James Carroll was given ample space in the Boston Globe to explain his thoughts on the Second Vatican Council. And, fine writer that he is, he recalls with exquisite detail his entry into seminary in the early 1960s. He remembers what he was wearing, he remembers the changes in his routine, he remembers his surprise when a television was brought into the common room of the seminary so that the inmates could watch the opening of the Second Vatican Council.
Then, Carroll clarifies his hermeneutic when he writes of the speech Pope John XXIII delivered on that opening day of the Council in 1962, “The speech was in Latin, and the revolution was still hidden from us. But that day changed everything.” Changed everything? This is the most succinct statement of the hermeneutic of rupture I have yet seen. And, while I value the succinct in certain instances, it is not always of much value to the historian.
Pope John XXIII’s speech did not, in fact, “change everything.” Well, let me qualify that remark. Clearly, the speech, and the Council it inaugurated, changed everything for Mr. Carroll, and that is what matters most to Carroll – this essay, and others he has penned like it, are nothing if not self-referential. For him, the Council unleashed the promise of reforms Carroll desired. For him, the Council, opened a new day, in which all was possible. For him, the Council cast aside centuries of foolish encrustations of the faith, allowing 20th century Catholics like himself to look past the Church and discern the figure of Jesus Christ Himself. And – lo and behold – Jesus turns out to look a lot like an urbane, late twentieth century, New York Times-reading, Bostonian liberal. Who knew?
Take this example of the changes wrought by Vatican II, as Carroll remembers them:
We seminarians fathomed the depth of change by measuring it in ourselves. Having seen, for example, where the ‘Christ-killer’ charge against the Jews had led, the Vatican II fathers firmly rejected it. But in Scripture class we still read Gospels that demonized Jews. So, taking our cue from the Vatican II fathers, we radically changed how we read the sacred texts, abandoning literalism once and for all. Not only a core teaching was upended, but so was a dominant method of Biblical interpretation.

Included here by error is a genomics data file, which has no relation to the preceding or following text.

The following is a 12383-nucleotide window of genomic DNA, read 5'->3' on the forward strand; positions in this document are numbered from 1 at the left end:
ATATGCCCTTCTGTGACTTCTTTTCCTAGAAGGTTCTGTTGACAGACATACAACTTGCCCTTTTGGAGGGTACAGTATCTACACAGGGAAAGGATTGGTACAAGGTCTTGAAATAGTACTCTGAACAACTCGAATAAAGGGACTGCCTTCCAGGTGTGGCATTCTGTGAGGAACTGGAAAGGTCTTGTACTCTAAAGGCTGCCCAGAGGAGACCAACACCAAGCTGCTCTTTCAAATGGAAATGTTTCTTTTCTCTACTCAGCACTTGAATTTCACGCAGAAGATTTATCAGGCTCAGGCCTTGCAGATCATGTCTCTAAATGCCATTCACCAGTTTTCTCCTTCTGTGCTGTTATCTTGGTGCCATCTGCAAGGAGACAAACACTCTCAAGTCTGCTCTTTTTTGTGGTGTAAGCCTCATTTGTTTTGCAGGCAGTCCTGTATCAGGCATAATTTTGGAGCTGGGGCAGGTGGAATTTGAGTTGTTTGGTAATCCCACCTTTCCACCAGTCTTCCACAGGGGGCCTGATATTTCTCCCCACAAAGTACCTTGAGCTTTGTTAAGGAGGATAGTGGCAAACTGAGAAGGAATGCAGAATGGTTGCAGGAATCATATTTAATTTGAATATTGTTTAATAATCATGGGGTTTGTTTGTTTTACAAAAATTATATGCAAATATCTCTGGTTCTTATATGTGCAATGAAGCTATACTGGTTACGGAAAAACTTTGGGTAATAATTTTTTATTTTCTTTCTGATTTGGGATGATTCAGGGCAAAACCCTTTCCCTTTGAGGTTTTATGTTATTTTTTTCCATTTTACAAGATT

Very few of the achievements of Vatican II touch my heart and Carroll’s more than the rejection of the charge of deicide against the Jews. Nostra Aetate was, and is, of singular importance to the life of the Church. Of course, it did not spring to life, fully formed, during the Council: The laborious efforts of theologians preceding the Council, theologians who were very keen to develop their teachings only, repeat only, in conjunction with the hierarchy, those efforts laid the groundwork for Nostra Aetate. But, more troubling than Carroll’s failure to acknowledge that intellectual spadework is his mis-characterization of the Church’s approach to the Scriptures. He calls literalism a “dominant method of Biblical interpretation.” For whom? For Augustine? For Aquinas? For Pius XII? This is gibberish.
His sense of liturgical reform is similarly uninformed by history. He writes, “Before [Vatican II], the vast majority of Catholic lay people, having been made to feel unworthy, rarely received communion at Mass. The council changed that, along with the basic symbol of changelessness — a Mass that had been in Latin.” Of course, the Rite of Pope Paul VI, issued after the Council, had communicants say, immediately before taking Communion, “Lord, I am not worthy….” And, of course, the push for more frequent communion by the laity was begun by Pope Pius X in the first decade of the 20th century. And, of course, Mr. Carroll is welcome to join me at the Latin Mass I attend each Sunday – Novus Ordo – here in Washington. No one denies that rendering the Mass in the vernacular was an enormous development. But, like Nostra Aetate, it was a development, not a rupture.
Carroll writes, “ At Mount Paul [his seminary], our religious certitude had come rooted in the ancient doctrine that ‘Outside the Catholic Church there is no salvation.’ No idea was more firmly uprooted by the council.” Surely Carroll is familiar with the case of Father Leonard Feeney, who was excommunicated in 1953 – see that date, Mr. Carroll, before the Council – because of his refusal to understand the claim – extra Ecclesiam nulla salus – in the way the Church understands it. Evidently, Fr. Feeney and Mr. Carroll are in acute agreement that this rich theological conception of the Church as the eternal home of the saved is actually to be understood in a puerile, sociological conception, that this doctrine insists that the gates of Heaven are barred to any who do not have their baptismal certificate at hand. Feeney and Carroll here evidence the same malady, a lack of theological depth that is, frankly, astonishing.